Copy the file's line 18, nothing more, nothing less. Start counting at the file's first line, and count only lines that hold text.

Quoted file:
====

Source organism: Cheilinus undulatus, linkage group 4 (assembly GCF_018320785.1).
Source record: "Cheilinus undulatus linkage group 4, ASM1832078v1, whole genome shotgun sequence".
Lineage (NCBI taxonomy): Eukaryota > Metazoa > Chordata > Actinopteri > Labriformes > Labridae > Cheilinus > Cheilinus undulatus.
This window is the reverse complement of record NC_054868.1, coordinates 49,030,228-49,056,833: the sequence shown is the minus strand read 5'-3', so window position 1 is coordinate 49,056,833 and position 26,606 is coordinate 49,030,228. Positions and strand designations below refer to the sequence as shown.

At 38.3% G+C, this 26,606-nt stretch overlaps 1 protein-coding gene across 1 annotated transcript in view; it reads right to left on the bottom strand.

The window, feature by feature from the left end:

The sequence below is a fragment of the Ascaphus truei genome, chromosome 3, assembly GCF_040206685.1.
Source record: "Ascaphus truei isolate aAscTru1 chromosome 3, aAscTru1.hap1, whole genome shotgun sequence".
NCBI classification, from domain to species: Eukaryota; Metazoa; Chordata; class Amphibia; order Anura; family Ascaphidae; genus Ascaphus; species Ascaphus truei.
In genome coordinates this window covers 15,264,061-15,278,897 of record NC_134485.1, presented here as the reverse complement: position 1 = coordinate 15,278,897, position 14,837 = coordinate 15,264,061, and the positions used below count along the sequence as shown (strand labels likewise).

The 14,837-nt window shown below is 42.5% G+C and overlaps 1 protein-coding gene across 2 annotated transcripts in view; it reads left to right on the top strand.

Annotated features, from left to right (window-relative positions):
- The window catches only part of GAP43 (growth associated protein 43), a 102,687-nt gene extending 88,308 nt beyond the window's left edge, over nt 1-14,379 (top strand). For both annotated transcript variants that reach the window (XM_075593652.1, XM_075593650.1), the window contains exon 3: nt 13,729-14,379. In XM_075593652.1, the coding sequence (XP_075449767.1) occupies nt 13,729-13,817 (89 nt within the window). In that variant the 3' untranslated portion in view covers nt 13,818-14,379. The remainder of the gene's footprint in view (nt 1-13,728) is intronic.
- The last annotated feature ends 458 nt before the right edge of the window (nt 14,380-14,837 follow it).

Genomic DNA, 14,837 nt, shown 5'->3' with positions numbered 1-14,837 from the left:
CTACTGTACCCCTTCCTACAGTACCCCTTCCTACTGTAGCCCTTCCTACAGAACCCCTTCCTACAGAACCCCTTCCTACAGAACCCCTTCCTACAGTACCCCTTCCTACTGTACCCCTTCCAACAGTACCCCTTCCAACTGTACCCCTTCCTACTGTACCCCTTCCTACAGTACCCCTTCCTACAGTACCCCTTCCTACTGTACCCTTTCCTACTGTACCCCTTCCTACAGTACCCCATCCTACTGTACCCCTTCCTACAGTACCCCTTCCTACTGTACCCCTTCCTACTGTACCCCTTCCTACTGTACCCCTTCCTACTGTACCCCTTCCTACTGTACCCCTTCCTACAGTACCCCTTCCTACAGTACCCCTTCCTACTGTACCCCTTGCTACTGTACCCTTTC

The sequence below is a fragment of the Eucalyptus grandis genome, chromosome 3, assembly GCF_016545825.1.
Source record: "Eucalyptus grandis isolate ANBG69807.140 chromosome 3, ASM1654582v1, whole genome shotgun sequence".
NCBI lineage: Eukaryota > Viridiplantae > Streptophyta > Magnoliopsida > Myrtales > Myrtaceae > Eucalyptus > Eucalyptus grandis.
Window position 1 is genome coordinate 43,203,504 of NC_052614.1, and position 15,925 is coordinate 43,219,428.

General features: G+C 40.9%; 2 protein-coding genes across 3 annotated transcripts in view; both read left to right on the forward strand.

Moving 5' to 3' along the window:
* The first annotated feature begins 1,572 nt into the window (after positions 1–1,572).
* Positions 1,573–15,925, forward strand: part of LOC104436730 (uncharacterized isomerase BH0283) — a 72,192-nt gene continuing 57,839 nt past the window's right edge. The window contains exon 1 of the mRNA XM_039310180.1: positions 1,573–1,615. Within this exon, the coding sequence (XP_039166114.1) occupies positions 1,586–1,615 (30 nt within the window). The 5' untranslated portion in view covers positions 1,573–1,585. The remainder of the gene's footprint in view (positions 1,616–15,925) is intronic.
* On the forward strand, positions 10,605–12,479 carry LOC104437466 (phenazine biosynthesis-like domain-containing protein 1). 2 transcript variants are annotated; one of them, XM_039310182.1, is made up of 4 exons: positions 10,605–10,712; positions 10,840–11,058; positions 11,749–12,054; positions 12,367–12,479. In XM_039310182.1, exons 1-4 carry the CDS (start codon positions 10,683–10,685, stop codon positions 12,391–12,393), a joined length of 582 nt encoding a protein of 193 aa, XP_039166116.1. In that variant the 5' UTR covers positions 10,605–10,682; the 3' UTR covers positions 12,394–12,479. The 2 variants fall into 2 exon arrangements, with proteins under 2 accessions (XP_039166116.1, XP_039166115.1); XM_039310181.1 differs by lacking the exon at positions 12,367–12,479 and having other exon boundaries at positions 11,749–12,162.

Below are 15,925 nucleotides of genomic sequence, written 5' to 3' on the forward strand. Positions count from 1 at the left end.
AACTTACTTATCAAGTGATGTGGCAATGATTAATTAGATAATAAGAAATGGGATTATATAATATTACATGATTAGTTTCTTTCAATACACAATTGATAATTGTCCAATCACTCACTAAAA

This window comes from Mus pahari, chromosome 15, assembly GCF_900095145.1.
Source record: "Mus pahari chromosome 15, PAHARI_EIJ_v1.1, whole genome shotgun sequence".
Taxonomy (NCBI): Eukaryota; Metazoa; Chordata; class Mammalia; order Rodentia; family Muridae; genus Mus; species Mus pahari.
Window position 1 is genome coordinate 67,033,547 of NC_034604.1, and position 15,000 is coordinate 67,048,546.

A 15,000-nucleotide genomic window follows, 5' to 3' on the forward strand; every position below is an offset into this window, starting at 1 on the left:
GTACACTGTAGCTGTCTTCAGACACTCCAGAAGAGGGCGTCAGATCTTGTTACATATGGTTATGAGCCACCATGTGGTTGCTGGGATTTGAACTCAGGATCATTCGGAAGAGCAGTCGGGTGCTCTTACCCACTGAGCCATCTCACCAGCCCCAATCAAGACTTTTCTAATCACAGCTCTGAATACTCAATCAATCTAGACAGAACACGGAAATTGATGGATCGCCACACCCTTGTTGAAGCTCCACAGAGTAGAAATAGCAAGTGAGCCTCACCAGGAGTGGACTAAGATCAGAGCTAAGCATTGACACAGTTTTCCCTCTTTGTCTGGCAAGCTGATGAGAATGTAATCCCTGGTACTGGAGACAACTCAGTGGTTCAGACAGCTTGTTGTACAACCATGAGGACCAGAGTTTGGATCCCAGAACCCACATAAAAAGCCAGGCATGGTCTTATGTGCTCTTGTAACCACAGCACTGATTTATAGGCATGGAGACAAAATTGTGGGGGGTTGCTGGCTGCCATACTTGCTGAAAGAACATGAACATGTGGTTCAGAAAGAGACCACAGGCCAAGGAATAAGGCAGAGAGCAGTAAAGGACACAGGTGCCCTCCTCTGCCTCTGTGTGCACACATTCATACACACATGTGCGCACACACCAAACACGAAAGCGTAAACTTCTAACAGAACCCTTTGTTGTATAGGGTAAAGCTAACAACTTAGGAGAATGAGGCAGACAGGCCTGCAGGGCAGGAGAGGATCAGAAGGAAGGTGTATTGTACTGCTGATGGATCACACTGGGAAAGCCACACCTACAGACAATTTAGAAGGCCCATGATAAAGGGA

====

Source record: "Eucalyptus grandis isolate ANBG69807.140 chromosome 3, ASM1654582v1, whole genome shotgun sequence".